Chapter Two - Background
2.1 In 2012 the Scottish Parliament passed the Police and Fire Reform (Scotland) Act which, amongst other things, paved the way for the establishment of both a single Police Service of Scotland (Police Scotland) and a single Scottish Police Authority (SPA) to which the Chief Constable became accountable. The statute also provided for the transformation of the office of Police Complaints Commissioner for Scotland (PCCS) into the office of Police Investigations and Review Commissioner (PIRC). In addition, it updated and expanded the functions of Her Majesty's Inspectorate of Constabulary in Scotland (HMICS) to include making "such other inquiries as they think fit about the state, efficiency and effectiveness of the Authority and the Police Service".
2.2 When the Act came into force the role of the Scottish Government changed. A new set of relationships was established between Scottish Ministers and the new public bodies. The SPA is accountable to Scottish Ministers; the Chief Constable is not. Scottish Ministers appoint the Chair and board members of the SPA, they provide SPA with grant in aid to fund their budget and Police Scotland's budget, they have a power of direction (as yet unused) over the SPA, and they approve the appointment of the Chief Constable. In relation to the PIRC, it is Scottish Ministers who appoint the Commissioner and directly fund the organisation.
2.3 The independent role of the Lord Advocate as head of the systems of prosecution and investigation of deaths in Scotland was not altered by police reform. It remains the case that the Lord Advocate (or the appropriate Procurator Fiscal) can direct the Chief Constable in the investigation of crime.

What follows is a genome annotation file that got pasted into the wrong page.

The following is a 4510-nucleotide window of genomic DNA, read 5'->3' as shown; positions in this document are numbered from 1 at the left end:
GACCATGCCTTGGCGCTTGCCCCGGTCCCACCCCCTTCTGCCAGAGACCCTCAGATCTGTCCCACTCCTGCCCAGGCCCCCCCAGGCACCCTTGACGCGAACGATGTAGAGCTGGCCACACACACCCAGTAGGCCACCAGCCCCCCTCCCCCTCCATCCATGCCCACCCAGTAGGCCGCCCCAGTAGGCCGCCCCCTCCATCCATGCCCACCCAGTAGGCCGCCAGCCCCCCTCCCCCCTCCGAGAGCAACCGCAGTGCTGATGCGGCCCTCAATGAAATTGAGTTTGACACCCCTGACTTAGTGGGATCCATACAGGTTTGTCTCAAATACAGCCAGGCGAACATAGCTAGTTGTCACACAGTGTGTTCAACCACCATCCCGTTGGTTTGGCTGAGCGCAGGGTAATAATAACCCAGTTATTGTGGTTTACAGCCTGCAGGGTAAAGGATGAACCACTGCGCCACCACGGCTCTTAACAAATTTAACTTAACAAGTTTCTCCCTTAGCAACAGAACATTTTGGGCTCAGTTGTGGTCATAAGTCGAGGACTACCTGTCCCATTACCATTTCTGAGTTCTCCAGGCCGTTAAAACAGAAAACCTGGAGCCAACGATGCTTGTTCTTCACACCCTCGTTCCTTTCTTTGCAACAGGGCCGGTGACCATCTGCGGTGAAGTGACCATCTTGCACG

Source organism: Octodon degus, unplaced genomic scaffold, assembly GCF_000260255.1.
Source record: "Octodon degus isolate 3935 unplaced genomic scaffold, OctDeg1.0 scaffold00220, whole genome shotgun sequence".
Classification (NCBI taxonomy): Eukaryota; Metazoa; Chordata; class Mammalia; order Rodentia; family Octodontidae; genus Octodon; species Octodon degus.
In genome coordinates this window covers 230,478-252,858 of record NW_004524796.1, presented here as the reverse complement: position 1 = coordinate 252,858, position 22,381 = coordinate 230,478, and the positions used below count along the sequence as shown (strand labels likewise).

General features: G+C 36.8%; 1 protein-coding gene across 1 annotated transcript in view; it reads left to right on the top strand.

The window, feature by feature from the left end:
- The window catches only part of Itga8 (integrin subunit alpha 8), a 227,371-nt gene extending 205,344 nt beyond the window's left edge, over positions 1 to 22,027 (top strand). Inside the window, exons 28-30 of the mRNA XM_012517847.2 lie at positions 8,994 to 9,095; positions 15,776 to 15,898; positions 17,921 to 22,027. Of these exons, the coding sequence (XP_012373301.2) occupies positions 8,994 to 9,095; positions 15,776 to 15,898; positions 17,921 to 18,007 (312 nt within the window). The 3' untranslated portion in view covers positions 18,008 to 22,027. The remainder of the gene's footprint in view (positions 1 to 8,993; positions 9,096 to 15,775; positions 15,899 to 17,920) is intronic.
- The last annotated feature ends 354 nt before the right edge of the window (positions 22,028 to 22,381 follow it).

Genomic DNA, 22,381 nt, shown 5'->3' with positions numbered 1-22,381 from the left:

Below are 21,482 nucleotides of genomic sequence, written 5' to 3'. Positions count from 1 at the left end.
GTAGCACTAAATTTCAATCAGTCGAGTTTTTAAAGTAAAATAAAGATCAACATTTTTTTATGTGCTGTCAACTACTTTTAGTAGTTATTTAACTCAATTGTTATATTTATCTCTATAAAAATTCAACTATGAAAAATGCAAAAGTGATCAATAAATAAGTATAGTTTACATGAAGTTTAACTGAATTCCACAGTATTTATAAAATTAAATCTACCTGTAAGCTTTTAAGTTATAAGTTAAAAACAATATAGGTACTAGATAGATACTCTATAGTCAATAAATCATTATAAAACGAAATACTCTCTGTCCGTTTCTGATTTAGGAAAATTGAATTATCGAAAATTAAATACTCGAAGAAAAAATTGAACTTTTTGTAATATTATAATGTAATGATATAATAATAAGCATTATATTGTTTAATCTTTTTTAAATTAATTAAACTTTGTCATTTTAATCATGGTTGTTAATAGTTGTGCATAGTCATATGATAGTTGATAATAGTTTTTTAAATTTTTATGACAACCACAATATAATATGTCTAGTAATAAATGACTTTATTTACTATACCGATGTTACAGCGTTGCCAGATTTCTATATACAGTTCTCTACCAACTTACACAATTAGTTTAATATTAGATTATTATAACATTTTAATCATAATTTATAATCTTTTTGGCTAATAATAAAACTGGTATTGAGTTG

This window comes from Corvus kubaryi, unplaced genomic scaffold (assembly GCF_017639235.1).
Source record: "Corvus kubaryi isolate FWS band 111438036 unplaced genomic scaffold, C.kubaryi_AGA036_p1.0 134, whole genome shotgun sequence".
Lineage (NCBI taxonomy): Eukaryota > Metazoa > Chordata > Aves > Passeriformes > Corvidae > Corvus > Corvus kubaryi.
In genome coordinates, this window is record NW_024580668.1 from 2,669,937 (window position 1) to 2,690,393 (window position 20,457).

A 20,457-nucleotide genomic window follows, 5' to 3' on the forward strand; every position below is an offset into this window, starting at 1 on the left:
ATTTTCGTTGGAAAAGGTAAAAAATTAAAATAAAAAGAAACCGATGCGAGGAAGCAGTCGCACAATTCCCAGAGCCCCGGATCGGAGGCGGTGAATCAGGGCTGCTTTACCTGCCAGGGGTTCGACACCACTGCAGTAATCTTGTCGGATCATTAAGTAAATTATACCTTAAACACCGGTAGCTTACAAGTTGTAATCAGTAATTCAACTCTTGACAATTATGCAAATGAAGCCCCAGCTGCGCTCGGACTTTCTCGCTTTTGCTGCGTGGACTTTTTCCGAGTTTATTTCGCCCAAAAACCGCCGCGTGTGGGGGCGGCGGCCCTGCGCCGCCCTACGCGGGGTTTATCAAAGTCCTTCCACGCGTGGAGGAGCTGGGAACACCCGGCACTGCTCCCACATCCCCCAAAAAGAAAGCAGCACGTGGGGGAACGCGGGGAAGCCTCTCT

2.4 Prior to 1 April 2013 when Police Scotland and the SPA came into being, policing in Scotland was based on a structure of eight regional constabularies which were accountable to eight police authorities. Those eight authorities were part of local government structures and comprised elected members. The Scottish Crime and Drug Enforcement Agency had a specialist Scotland‑wide remit and was accountable, for non‑operational matters, to the Scottish Police Services Authority and through them to Scottish Ministers. The Association of Chief Police Officers (Scotland) (ACPOS), which represented the views of the chief constables and developed national policing policy, ceased to exist after 2013.
2.5 For a jurisdiction the size of Scotland with a small population and a diverse geography, the prospect of improvement of efficiency and effectiveness represented the rationale for police reform. The Scottish Government described police reform as being about protecting and improving local services, creating more equal access to specialist support and national capacity, and strengthening the connection between police services and communities.
2.6 The draft legislation was put together rapidly, the passage of the Bill was completed by the Scottish Parliament in a relatively short period of time and the implementation period for the changes was compressed and challenging. In these first years of Police Scotland and the SPA a number of high‑profile issues and problems were the subject of intense media and public scrutiny and the atmosphere around the fledgling force appeared at times to be febrile.
2.7 In the area of complaints and investigations the turbulence of the post‑reform period reached its peak in 2017 when two senior officers were investigated by the PIRC. It is important to have a resilient system that is driven by certain procedures and not short-term imperatives. It is important that the system is not shaped by a crisis and accompanying media interest in specific cases; but a system that looks to the long term and is grounded in sound practice, sensible procedures and co‑operative working by those operating the essential checks and balances upon which it is built.
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